Friday, January 25, 2008

Kyrgyzstan: IAEA seeks answers to Radioactive Seizure. On train heading to Iran.

This is weird.

Back in December some Cesium-137 was discovered aboard a freight train bound for Iran. The seizure occured 9 days before the Kyrgyz government got around to notifying the IAEA and they haven't been exactly forthcoming since. It's troubling too, because cesium-137 is the "favored substance of terrorists seeking to build a radiological "dirty bomb" or to launch a so-called "I-cube attack," which would use the easy ingestion, inhalation, or immersion of the powdery chemical to kill on a large scale." Levels of radiation were so high that the "Emergency Situations Ministry" had to ask for VOLUNTEERS to clean it up. Also troubling: The material passed through three border checkpoints without being detected. Even more troubling: Kyrgyzstan is loaded with poorly secured radioactive waste dumps. Experts hypothesize that "negligence or incompetence" are the chief culprits - but still...

The UN's International Atomic Energy Agency (IAEA) has lodged a formal request with the Kyrgyz government to provide more detailed data on the troubling incident that unfolded in the last days of 2007. But an IAEA official has told RFE/RL that the Vienna-based nuclear watchdog is still awaiting an official reply from Kyrgyz officials -- a week after they announced that dangerous levels of the radioactive substance cesium-137 had been discovered aboard a freight train bound for Iran.

About the incident:

In late December, radiation detectors alerted Uzbek border guards to the presence of dangerous material. The guards then sent the train back to Kyrgyzstan, where the State Environmental Agency says it was first informed of the incident on December 29. Kyrgyz officials later seized the substance and stored it in a special holding area. In an interview with RFE/RL's Kyrgyz Service on January 9, Almabek Aitikeev, a senior official with the Kyrgyz Emergency Situations Ministry, offered some details about the material. It was identified as cesium-137, a product of nuclear reactors and weapons testing that is often used in medical devices and gauges."Not quite a bucketload of radioactive waste material was there mixed in with sand, dust, and snow," Aitikeev said. "We did our work and sealed up the waste on December 31."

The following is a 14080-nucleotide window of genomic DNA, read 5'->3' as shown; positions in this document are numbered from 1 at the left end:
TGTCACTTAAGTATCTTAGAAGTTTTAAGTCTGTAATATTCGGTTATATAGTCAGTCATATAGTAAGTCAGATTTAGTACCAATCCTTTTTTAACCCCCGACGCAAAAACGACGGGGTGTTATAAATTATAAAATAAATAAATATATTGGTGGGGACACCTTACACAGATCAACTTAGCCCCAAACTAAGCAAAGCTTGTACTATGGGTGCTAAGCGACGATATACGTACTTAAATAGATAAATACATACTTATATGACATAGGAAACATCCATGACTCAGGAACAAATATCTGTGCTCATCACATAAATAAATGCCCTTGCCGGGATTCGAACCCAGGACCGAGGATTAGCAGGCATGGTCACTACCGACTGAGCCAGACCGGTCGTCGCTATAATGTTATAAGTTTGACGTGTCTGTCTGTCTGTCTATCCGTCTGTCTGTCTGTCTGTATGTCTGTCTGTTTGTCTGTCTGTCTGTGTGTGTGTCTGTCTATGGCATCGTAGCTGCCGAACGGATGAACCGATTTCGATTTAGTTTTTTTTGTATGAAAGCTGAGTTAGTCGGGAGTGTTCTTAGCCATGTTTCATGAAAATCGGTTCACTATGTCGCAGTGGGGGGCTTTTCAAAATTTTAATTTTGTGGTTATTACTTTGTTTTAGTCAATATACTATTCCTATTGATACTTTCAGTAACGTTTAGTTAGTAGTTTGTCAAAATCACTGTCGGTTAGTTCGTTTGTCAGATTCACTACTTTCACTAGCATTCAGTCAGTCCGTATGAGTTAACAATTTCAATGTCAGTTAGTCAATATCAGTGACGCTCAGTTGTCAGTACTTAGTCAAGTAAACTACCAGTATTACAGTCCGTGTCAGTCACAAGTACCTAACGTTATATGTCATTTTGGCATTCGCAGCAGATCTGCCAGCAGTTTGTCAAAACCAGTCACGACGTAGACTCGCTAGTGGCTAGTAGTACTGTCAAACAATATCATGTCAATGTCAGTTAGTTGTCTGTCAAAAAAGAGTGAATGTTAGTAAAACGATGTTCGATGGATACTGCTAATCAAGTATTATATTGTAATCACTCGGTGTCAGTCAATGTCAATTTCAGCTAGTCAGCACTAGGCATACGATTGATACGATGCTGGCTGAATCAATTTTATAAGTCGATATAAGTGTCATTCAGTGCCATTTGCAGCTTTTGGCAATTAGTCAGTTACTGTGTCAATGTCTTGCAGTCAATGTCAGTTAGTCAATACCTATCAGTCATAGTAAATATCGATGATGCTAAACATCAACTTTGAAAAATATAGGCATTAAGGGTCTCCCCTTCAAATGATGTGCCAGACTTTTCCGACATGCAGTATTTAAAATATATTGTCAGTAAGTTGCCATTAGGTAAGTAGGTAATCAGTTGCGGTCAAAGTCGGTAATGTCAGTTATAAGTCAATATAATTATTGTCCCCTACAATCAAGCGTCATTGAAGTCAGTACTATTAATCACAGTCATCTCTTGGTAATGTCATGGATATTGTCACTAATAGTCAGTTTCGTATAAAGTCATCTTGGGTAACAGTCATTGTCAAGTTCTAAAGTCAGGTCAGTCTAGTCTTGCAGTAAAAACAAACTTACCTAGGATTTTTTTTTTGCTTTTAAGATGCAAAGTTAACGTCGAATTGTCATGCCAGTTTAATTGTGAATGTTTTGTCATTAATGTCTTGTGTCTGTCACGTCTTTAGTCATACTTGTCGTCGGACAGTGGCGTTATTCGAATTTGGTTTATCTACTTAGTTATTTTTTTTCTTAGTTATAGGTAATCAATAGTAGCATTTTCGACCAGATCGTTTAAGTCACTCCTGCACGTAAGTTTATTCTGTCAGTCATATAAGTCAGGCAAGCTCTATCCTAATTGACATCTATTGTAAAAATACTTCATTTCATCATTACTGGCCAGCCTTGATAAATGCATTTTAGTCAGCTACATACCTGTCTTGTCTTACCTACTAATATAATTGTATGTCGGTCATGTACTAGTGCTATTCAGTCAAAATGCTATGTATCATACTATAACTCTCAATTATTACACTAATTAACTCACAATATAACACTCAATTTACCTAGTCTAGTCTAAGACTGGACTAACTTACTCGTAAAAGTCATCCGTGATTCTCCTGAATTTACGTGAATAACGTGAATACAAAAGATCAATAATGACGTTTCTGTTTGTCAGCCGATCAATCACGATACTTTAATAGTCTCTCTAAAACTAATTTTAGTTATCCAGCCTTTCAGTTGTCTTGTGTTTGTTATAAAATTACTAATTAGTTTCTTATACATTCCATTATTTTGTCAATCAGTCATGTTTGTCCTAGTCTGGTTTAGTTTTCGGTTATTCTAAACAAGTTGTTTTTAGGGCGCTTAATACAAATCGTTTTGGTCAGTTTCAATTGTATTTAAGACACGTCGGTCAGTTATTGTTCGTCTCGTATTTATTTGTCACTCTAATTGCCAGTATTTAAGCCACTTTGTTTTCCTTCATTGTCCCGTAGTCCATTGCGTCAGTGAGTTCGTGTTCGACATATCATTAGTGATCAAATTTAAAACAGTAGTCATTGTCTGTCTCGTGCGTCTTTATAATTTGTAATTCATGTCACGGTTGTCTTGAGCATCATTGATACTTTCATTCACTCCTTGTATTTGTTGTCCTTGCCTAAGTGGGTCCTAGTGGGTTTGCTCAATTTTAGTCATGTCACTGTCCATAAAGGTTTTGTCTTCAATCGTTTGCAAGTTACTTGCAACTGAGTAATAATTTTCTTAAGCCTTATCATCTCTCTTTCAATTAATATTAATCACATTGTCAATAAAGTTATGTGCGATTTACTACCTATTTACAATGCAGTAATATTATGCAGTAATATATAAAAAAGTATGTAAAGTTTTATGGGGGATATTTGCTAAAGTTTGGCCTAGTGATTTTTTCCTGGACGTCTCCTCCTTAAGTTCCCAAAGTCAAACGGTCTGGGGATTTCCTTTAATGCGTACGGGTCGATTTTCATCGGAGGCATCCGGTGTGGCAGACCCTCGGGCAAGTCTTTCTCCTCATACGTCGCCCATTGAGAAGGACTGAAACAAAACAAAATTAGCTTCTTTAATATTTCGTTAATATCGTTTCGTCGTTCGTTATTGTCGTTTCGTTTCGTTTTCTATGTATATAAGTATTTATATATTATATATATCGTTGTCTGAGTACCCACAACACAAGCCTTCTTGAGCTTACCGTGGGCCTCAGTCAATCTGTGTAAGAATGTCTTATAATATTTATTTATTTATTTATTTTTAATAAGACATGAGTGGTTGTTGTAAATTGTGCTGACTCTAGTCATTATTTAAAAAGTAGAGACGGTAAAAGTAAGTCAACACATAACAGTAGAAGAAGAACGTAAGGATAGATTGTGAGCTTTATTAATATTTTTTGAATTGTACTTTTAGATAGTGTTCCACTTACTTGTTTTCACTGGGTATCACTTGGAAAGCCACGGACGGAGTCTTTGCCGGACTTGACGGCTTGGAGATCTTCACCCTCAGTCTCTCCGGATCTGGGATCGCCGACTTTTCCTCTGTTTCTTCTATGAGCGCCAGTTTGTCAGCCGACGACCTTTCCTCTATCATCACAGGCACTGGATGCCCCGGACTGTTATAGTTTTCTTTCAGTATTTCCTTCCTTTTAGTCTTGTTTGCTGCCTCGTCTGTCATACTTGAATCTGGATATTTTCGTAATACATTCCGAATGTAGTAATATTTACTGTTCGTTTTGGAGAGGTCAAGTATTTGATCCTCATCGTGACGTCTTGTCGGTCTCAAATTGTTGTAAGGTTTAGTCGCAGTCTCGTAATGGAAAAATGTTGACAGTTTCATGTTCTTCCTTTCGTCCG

But details remain sketchy. The Kyrgyz National Security Service continues to decline requests for comment on the incident, as does the Kyrgyz state railway company Temir, which loaded the material in Kyrgyzstan along with nonferrous scrap metals onto the train, which belonged to a Tajik company. Kyrgyz officials confirm the train's ultimate destination was Iran, which is linked to the region via railway through Turkmenistan and regularly imports Central Asian scrap metal.

Swiss cheese borders.

"It passed through our border, the Kyrgyz border [and] it passed through two border checkpoints in Kazakhstan, entering and exiting [Kazakhstan]," Noruzbaev said. "Only on the territory of Uzbekistan was it discovered, and they [the Uzbeks] sent the train back to us."
Noruzbaev said the radioactive material should have been discovered long before the train arrived in Uzbekistan. "But how could it happen that it was not detected when it passed through special checkpoints?" Noruzbaev said. "And even more so, how could a [radioactive] source like Cesium-137 or -140 pass [without detection]?"


The Kyrgyz news agency reported on January 9 that the levels of radiation being emitted from the train car were so high that Emergency Situations Ministry asked for volunteers to go and unload the cargo. Four people wearing special protective clothing volunteered to venture into the wagon where they discovered the source of the radiation: dust and waste material on the floor, which they swept up and deposited in a bucket. The bucket was then sealed in concrete and stored in a special facility.

Reports say the material emitted 1,000 milli-roentgen per hour, which is considered a dangerous level. Most companies handling such material consider 5,000 milli-roentgen per 2,000-hour work year to be the "regulatory upper limit" for safety. "It emits radiation, radioactive waves, and they are harmful, maybe not in mediocre amounts but prolonged exposure," Noruzbaev said. "If you held it a while, depending on the dosage, you would get burns of varying degrees."